Angeline Morrison: review of The Brown Girl and Other Folk Songs – precision and poetry | Folk music
Multi-instrumentalist and singer Angeline Morrison has long been fascinated by ancient traditions. At 16, she fell in love with the Padstow May Day tradition of the Obby Oss after traveling to see it from her hometown of Birmingham. This inspired her to move to Cornwall, where she now works as an academic. His back catalog thrills with his interests in psychic and folk horror, but his main focus now is the place of people of color in British folklore. This will culminate later this year in an Eliza Carthy-produced project, The Sorrow Songs – but first, this collection showcases Morrison’s many talents.
Her voice, highlighted in the a capella overture, The Green Valley, is soft but full-bodied. Full of meaning and feelings, it tells the story of a woman abandoned after a pregnancy with nostalgia, sadness and resilience; her lyrics also suggest racial factors at play. “A contented mind can’t stand slavery,” she sings. In Our Captain Cried, Morrison’s harmonies are double-tracked with melodies to startling effect; she also plays eerie medieval recorders on The Cruel Mother, a shrill autoharp on Bonny Cuckoo and a shimmering mountain dulcimer on the sacred harp song Idumea. All are simply but powerfully produced by Nick Duffy of Lilac Time.
Morrison’s version of the well-known ballad When I Was a Young Girl, about a young woman imagining her death, is particularly moving, slow and solemn against a dreadful buzz. The title track about a girl “as dark as dark can be” with “eyes as black as a pupil”, is even better, with Morrison immersing the listener in a story full of passion, rejection and revenge as She also masters the precision of storytelling. like his poetry.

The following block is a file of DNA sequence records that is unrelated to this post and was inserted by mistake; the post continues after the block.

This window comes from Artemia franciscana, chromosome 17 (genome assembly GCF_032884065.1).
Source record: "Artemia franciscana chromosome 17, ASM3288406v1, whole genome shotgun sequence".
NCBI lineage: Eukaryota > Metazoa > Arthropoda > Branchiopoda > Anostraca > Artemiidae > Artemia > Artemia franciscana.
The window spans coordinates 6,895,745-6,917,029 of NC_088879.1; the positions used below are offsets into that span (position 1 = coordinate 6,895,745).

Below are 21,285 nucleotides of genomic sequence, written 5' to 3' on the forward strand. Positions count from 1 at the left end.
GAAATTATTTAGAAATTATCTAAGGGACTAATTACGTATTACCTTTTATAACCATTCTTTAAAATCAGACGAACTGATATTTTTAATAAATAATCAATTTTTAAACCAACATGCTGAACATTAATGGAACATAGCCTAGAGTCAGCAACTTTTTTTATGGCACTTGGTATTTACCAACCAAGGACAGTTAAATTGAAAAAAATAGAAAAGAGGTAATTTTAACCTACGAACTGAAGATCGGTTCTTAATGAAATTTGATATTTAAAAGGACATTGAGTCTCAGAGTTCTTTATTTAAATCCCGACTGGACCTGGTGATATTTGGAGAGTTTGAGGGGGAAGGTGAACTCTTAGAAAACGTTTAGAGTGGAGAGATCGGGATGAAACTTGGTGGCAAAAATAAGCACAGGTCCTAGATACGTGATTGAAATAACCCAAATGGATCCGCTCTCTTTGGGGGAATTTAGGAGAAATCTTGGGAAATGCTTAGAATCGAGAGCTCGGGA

Also out this month
Singer and violinist Lily Henley‘s Oras Dezaordas (Lior Editions) explores ballads dating back to the expulsion of Sephardic Jews from Spain in the 15th century, as well as original compositions in the minority language of Ladino. Carrying the voices of women throughout history and Henley’s work in American roots music, it’s a compelling and beautiful release. You wanderers‘Nine Waves (River Lea) is the second album by Irish brothers Diarmuid and Brían Mac Gloinn. Their sanguine harmonies remain soulfully tender, while contemporary Irish classical band Crash Ensemble add stimulating textures to their songs. Bryony Griffith and Alice Jones‘A Year Too Late and a Month Too Soon (Proper) is equally fun, a peppy collection of old Yorkshire songs about blind girls, cockfighting and charcoal-burning boys, inspired by characters from their communities local.